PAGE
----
The best way I've come up with to explain how we selectively hear higher frequencies better is : It doesn't matter much to your survival if you hear distant thunder or a roaring waterfall. It makes a huge difference hearing the twig snap nearby as the Grizzly bear sneaks up behind you!
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  #34  
Old 01-30-2019, 10:11 AM
casualmusic casualmusic is offline
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Earl.

Thanks for the clarification. Guess it's less complicated than I thought.
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  #35  
Old 07-20-2020, 08:44 AM
casualmusic casualmusic is offline
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Revived to help x20 vs x30 discussions.


BTW: The guitars at jam sessions I've attended play alternating bass and treble strums on backup, and play solos with melody/countermelody or chord melody. Would separate comparisons of bass strums and treble strums provide useful info?

.

Last edited by casualmusic; 07-20-2020 at 08:58 AM.
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  #36  
Old 07-20-2020, 12:21 PM
Earl49 Earl49 is offline
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Since we have reactivated this thread (thanks for finding it) I have added SPLnFFT to my phone and bought an external microphone..... MicW i437L with lighting plug from Sweetwater. I can check this 1/4" mic for accuracy using my field calibrators that get lab certified each year. The SPL numbers that it gets agree pretty well with my pro-grade sound meters.

The short answer is that loudness -- like beauty -- is largely in the eye of the beholder -- much like good tone. I've never seen a meter that directly displays "loudness". No doubt there will be differing reports on the perceived loudness of various models based on the player's ears, playing style and technique, the room, the time of day (ear fatigue), and other factors.

Quote:
Originally Posted by casualmusic View Post
BTW: The guitars at jam sessions I've attended play alternating bass and treble strums on backup, and play solos with melody/countermelody or chord melody. Would separate comparisons of bass strums and treble strums provide useful info?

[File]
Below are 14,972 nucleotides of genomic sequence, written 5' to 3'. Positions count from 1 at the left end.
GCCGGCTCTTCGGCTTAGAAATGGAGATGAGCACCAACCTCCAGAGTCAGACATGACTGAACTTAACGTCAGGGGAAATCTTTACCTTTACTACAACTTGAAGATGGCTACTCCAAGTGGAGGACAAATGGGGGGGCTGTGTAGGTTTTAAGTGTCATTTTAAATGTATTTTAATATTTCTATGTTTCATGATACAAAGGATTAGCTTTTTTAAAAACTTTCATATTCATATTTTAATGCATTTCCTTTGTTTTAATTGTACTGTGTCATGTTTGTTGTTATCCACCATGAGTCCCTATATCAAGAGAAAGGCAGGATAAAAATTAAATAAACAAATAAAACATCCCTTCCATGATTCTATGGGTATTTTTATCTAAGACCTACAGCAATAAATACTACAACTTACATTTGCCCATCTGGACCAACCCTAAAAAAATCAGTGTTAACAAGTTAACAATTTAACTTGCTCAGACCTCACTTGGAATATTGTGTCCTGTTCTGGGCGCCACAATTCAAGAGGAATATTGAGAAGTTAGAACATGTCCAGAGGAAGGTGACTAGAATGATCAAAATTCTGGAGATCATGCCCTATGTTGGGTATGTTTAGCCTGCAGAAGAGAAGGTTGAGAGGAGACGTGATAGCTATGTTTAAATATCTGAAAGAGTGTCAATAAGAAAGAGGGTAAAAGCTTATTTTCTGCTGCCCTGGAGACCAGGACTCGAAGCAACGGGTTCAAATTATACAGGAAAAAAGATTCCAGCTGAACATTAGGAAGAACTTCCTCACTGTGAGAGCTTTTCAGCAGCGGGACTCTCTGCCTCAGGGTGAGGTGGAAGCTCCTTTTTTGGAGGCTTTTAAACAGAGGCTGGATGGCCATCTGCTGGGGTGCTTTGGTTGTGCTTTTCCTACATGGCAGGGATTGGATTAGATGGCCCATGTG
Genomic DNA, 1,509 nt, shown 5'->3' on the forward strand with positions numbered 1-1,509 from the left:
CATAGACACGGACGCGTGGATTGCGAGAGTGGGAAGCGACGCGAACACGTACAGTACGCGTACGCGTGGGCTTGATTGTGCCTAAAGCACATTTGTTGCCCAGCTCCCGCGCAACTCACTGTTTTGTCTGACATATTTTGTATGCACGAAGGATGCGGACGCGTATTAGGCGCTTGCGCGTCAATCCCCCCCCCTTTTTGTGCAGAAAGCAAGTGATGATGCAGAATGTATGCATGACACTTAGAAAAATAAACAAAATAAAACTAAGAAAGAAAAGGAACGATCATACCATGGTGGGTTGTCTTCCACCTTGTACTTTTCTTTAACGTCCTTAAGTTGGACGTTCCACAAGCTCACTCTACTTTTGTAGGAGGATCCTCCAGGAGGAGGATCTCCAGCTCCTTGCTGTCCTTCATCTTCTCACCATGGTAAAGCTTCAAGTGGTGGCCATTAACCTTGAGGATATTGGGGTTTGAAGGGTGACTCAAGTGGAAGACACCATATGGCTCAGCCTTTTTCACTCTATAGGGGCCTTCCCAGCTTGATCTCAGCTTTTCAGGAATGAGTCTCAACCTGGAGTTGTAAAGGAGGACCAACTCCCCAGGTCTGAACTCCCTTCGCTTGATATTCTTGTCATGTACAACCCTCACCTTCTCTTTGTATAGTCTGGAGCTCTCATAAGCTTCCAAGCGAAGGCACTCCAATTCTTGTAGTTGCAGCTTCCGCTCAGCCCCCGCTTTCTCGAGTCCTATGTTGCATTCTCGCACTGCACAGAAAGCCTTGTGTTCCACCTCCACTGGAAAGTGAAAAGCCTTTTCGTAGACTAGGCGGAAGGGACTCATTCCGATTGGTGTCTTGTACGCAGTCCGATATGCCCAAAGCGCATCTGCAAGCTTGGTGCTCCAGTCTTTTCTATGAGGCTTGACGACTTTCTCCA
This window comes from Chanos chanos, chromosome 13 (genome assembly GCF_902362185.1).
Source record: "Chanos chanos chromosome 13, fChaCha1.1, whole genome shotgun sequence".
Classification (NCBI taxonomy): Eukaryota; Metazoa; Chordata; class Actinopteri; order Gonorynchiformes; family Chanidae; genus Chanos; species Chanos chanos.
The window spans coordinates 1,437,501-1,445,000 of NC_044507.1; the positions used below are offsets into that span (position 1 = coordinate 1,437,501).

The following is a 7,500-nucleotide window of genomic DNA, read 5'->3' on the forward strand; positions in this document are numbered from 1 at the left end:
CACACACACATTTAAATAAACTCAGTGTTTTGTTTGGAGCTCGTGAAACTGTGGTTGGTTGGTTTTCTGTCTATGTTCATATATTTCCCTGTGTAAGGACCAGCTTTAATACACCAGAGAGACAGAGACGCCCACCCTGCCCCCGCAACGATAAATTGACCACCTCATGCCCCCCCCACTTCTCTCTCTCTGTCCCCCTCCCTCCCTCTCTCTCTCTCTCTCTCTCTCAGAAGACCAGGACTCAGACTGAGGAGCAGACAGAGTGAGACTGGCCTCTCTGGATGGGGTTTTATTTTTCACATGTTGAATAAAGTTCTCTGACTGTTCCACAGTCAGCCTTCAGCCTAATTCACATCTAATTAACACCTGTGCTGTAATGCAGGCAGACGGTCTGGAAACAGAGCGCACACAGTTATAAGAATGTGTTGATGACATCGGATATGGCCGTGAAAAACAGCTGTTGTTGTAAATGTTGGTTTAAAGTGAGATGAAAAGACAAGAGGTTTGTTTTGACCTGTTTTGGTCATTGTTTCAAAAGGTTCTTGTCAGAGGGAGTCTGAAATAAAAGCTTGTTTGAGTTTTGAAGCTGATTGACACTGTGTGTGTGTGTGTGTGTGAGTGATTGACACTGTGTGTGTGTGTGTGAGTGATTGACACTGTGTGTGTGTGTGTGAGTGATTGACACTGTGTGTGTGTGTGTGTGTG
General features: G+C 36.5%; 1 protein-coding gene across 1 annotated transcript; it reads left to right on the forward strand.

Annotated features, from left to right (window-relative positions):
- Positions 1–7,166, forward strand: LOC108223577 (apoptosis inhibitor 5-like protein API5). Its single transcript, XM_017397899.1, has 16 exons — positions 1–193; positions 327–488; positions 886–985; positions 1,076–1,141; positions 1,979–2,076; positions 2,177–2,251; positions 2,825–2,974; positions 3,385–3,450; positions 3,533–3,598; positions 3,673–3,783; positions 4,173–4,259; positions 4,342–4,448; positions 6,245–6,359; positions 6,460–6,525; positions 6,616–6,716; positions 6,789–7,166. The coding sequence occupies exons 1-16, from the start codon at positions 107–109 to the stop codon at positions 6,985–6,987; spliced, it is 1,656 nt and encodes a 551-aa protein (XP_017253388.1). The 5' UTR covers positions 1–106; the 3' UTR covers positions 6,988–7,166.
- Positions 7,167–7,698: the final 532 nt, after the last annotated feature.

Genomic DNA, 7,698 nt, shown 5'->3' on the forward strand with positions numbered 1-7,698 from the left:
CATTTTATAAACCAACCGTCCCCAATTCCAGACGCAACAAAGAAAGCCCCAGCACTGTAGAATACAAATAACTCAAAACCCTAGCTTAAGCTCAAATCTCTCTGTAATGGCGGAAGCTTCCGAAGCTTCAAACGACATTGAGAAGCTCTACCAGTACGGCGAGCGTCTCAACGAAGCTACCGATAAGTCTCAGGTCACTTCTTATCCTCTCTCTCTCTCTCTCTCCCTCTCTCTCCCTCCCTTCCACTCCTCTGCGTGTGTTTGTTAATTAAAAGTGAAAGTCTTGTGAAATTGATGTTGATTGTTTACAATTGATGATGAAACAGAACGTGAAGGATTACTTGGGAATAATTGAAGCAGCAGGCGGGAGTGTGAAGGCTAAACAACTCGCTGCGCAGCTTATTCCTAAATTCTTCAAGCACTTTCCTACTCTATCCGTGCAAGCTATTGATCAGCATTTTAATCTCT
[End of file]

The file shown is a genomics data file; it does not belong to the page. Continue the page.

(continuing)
Yet another complicating factor. Pure tones are easier to hear ad identify than blended strums. Our brains are pretty sophisticated analyzers - way better than any meter or box that can be bought. If I were trying to document the "levels" from a guitar, I would have the player do whatever for a solid minute - boom/chuck playing in your example -- and take the *energy* average (Leq).
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  #37  
Old 07-20-2020, 01:58 PM
dmcginnis dmcginnis is offline
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Thanks for finding these videos again - I had seen them back when they were new, but could not find them. I agree that style of play is critical, too. The boom-chuck of alternating bass and treble strum patterns is not common in Irish music. For my style, I like to really stay behind the melody instruments (e.g. multiple fiddles) and support them. Thus, the backing can range from appropriate rhythms on chords to counter-melody lines. It is all about support for the melody, not competing with it.

From listening to these videos, it is apparent that the guitars all have their own sound profile in both loudness and spectrum. The X-30 has a fullness that I think would really do well in an Irish session as it has the bass to provide a solid foundation for the melody to soar above. The mid-range and trebles standout in all these models, but the X-30 has the bottom end that makes it really different.
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  #38  
Old 07-20-2020, 02:30 PM
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  #39  
Old 07-20-2020, 08:29 PM
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And I didnít hear wolf notes.

The X30 has some presence!